As our time together drew to a close, the possibilities for the property of the recently-closed Phoenix School on Drake Road were discussed. Likely to be retained by School District 64, a number of nonprofit organisations are interested in leasing it, seeing its potential as perfect for worker housing; a Community Health Centre; a community commons with a shared kitchen, a communal space, camper parking, and an encampment. The list of possibilities goes on. . . .

How will the school district decide the future use of this interesting parcel of land once occupied by Phoenix School. Will there be a community engagement process initiated by the school district to determine its best use? (Just learned: Yes - A community engagement to determine the best use of the Phoenix Property will be undertaken this spring 2024.) Should the LCC consider taking the lead, proposing to rent it - like SIMS - for use by the community?

As 1:00 was upon us, we bid an appreciative farewell to David Norget, Gloria Hunter and others committed to connections and mental wellness throughout our community. We loved your stories, your energy, your optimism, and willingness to roll up your selves and get in there to make Salt Spring even a better place. (Thank-you, David, Jessica, Victoria, Toto, Gloria, Grant, Sheila, Amanda and toddler Benjamin, . . . .and to all the other volunteers connecting our community!)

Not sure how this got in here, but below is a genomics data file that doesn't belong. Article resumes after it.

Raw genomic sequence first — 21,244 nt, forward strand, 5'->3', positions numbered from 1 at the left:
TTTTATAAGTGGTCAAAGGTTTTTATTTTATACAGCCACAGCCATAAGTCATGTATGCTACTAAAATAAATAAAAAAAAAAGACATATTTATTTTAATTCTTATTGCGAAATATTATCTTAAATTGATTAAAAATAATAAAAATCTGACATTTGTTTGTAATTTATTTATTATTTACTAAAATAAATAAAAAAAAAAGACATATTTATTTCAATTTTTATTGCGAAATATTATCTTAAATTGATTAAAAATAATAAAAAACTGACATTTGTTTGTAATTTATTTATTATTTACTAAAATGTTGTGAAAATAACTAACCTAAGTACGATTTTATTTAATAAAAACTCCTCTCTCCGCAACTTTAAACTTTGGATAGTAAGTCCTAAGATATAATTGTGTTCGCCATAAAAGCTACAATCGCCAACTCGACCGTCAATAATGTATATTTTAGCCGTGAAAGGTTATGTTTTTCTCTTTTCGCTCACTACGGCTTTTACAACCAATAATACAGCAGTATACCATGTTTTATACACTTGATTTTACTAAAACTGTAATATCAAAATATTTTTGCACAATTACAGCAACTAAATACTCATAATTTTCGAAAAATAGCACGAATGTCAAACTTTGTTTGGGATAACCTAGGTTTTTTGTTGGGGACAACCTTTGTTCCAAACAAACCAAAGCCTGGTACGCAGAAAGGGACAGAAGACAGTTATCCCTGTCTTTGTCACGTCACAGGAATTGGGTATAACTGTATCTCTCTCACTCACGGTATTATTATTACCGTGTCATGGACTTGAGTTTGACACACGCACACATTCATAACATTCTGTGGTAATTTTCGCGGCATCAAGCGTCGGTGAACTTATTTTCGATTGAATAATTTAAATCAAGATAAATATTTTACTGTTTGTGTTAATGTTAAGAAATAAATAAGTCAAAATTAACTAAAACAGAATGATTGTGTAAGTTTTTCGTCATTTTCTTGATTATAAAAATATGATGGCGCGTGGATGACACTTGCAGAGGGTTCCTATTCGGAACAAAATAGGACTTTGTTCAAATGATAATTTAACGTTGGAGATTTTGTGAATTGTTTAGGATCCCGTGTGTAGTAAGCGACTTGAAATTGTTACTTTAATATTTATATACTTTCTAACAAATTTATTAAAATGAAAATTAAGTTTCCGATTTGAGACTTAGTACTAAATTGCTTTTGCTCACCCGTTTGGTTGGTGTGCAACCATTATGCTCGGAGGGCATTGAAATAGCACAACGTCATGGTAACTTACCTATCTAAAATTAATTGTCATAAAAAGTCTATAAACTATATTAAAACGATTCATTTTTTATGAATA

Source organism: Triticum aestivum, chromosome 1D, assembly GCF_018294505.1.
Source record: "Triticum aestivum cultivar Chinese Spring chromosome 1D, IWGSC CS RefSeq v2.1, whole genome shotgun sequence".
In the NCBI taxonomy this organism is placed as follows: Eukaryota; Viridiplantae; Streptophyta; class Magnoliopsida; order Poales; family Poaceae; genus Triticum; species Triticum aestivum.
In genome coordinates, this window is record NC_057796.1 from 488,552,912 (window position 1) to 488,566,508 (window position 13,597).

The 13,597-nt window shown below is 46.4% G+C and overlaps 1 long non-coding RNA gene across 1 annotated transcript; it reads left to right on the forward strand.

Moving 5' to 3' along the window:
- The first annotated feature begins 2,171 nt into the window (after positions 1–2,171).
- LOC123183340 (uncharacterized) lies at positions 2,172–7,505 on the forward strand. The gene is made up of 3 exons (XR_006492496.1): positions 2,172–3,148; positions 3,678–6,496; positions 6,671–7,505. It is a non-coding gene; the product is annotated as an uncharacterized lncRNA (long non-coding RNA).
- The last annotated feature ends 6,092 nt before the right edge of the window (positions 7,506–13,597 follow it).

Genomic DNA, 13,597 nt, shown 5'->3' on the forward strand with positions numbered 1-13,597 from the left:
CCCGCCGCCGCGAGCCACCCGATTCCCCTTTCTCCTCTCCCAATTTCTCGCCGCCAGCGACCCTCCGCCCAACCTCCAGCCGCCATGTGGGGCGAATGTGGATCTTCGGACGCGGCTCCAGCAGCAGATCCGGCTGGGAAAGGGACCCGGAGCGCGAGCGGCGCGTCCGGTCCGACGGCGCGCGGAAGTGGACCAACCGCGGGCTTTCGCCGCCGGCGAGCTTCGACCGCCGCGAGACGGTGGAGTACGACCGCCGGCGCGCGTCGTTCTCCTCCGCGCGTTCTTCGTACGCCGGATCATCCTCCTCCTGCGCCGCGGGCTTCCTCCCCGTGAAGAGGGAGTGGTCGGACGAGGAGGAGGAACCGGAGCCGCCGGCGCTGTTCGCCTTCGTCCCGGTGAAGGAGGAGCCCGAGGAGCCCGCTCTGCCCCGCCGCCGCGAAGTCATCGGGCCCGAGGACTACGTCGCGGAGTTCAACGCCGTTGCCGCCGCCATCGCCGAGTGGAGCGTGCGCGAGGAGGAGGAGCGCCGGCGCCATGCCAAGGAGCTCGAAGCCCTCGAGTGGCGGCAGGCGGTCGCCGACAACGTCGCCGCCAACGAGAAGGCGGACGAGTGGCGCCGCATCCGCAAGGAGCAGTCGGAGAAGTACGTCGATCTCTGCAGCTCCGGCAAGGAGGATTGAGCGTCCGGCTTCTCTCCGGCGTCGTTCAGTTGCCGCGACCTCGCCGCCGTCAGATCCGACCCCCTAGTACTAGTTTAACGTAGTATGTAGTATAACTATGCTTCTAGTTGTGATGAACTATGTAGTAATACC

Please join us this Friday, November 24, 11-1, in the SIMS (former Middle School) classroom next to the Boardroom to welcome John Wakefield, CRD Emergency Program Coordinator, to share information and remind us of our role protecting ourselves and our loved ones.

What would you like to ask him?

  • Can you tell us what you are doing to strengthen our Pods?

  • What should we do to strengthen our Pods?

  • What are your plans for expected weather and power outage emergencies this year?

  • What three things would you tell us to do immediately to prepare for expected winter emergencies?

  • Are we prepared for sheltering those in extreme weather/power outage emergencies?

  • And?

Please join us this Friday to welcome John!

Did you know that ASK Salt Spring now has an Event Organizer? Grand Fredrickson has stepped up to identify special guests and and coordinate their visits. . . Wahoo!

Who else would like to help? Maybe you would like to take charge of weekly media? Do you see yourself facilitating? How about writing reports? Or. . . ?

Please join us making ASK Salt Spring ever better!

Big News:

ASK Salt Spring now has ongoing funding! A heartfelt THANK-YOU to the Institute for Sustainability, Education, and Action (I-SEA) and its Executive Director, Peter Allen !!!

***New fundraising option***

You can now give the Return It change you earn from your bottles to ASK Salt Spring: Account #230.

Any questions, anytime:

Want to see reports from all the ASK Salt Spring gatherings,

monthly schedule of upcoming gatherings?

Want to listen to interviews of our special guests?ASK Salt Spring Answered

Want to help? ASK Salt Spring now has a Save-a-Tape box at Country Grocer.

We love your receipts! Remember: #15

Our Partners. . . .

Institute for Sustainability, Education, and Action (I-SEA), Country Grocer through Save-a-Tape and Gift Cards and Island Savings' Simple Generosity grant.

A heartfelt Thank-You!